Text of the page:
Welcome to Reception
EYFS Curriculum: Intent, Implementation and Impact
The Early Years Foundation Stage sets standards for the learning, development and care of your child from birth to 5 years old. At Belswains, it starts in the Nursery class and ends in Reception.
There is a strong emphasis on learning through play, through child-initiated and planned activities. The curriculum is delivered through a combination of whole class activities, adult led focused activities and child initiated activities. The curriculum is composed of 7 areas of learning; three prime areas and four specific. The curriculum is designed to provide practical experiences for our pupils which will provide them with the skills and knowledge as they progress into KS1. It is inclusive and inspiring and through planned experiences promotes a deep love of learning within the child.
The new EYFS framework has a stronger emphasis on the three prime areas which are most essential for children’s healthy development. These three areas are: communication and language; physical; and personal, social and emotional development. The three prime areas are are an essential part of children's early development which contribute to the development of the child across the four specific areas. The prime areas focus on children's physical, emotional, cognitive and linguistic skills.
Communication and Language
The development of children’s spoken language underpins all seven areas of learning and development. Children’s back-and-forth interactions from an early age form the foundations for language and cognitive development. The number and quality of the conversations they have with adults and peers throughout the day in a language-rich environment is crucial. By commenting on what children are interested in or doing, and echoing back what they say with new vocabulary added, practitioners will build children’s language effectively. Reading frequently to children, and engaging them actively in stories, non-fiction, rhymes and poems, and then providing them with extensive opportunities to use and embed new words in a range of contexts, will give children the opportunity to thrive. Through conversation, story-telling and role play, where children share their ideas with support and modelling from their teacher, and sensitive questioning that invites them to elaborate, children become comfortable using a rich range of vocabulary and language structures.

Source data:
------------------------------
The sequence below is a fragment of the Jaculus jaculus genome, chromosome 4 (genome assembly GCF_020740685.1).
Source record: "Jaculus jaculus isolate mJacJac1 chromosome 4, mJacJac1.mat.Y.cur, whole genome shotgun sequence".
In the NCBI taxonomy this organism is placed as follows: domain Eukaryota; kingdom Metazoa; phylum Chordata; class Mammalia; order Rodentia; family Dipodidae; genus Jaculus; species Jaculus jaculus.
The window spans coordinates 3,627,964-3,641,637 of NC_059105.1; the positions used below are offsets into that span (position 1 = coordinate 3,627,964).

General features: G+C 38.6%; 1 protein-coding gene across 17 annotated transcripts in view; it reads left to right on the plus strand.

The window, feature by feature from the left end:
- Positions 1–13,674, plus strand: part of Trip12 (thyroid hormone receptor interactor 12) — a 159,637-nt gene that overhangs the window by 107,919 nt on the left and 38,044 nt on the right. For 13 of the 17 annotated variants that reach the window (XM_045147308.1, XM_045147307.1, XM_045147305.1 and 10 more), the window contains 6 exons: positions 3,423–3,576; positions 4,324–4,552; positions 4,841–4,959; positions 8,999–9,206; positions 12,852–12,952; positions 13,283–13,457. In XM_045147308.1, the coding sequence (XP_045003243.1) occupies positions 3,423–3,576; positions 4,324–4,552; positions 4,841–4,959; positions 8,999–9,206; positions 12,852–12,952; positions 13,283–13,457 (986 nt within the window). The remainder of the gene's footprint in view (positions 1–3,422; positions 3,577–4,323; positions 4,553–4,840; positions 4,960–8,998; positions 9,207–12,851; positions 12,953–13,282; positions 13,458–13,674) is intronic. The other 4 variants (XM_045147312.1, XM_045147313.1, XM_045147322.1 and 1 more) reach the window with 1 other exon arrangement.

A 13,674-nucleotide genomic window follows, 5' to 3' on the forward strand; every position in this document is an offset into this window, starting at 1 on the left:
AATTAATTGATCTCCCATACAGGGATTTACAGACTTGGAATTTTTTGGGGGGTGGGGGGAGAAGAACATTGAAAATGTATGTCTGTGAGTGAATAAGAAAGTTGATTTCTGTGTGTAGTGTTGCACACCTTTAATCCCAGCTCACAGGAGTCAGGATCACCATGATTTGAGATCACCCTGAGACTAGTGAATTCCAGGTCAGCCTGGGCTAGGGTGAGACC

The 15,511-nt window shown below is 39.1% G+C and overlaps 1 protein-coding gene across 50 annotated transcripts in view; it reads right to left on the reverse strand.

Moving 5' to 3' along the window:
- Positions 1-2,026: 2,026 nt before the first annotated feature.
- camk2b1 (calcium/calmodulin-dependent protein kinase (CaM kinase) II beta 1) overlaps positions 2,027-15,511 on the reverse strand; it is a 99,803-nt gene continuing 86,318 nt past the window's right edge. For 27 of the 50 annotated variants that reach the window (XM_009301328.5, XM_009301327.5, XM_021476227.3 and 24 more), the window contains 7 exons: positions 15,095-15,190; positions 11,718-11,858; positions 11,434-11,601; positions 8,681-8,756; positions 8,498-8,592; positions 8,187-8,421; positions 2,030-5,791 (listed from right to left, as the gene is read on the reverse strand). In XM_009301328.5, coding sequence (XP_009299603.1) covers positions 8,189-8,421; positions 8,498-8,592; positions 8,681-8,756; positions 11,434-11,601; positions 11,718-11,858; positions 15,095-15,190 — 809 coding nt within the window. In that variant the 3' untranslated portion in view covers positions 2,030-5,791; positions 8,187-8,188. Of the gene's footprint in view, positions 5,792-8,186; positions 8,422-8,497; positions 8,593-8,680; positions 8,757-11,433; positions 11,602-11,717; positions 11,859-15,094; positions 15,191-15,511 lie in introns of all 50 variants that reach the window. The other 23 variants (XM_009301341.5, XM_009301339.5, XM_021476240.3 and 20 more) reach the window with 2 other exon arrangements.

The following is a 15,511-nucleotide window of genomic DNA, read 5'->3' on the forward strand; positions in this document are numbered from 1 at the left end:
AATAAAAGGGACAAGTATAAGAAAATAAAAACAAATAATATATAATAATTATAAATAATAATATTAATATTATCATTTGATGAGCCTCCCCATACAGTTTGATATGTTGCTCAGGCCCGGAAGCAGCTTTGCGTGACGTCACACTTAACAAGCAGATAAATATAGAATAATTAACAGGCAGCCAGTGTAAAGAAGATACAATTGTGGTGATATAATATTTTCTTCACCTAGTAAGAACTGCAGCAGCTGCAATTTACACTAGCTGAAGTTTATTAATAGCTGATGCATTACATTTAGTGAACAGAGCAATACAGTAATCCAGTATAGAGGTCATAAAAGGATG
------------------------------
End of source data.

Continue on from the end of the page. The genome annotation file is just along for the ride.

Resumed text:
Personal, Social and Emotional Development
Children’s personal, social and emotional development (PSED) is crucial for children to lead healthy and happy lives, and is fundamental to their cognitive development. Underpinning their personal development are the important attachments that shape their social world. Strong, warm and supportive relationships with adults enable children to learn how to understand their own feelings and those of others. Children should be supported to manage emotions, develop a positive sense of self, set themselves simple goals, have confidence in their own abilities, to persist and wait for what they want and direct attention as necessary. Through adult modelling and guidance, they will learn how to look after their bodies, including healthy eating, and manage personal needs independently. Through supported interaction with other children they learn how to make good friendships, co-operate and resolve conflicts peaceably. These attributes will provide a secure platform from which children can achieve at school and in later life.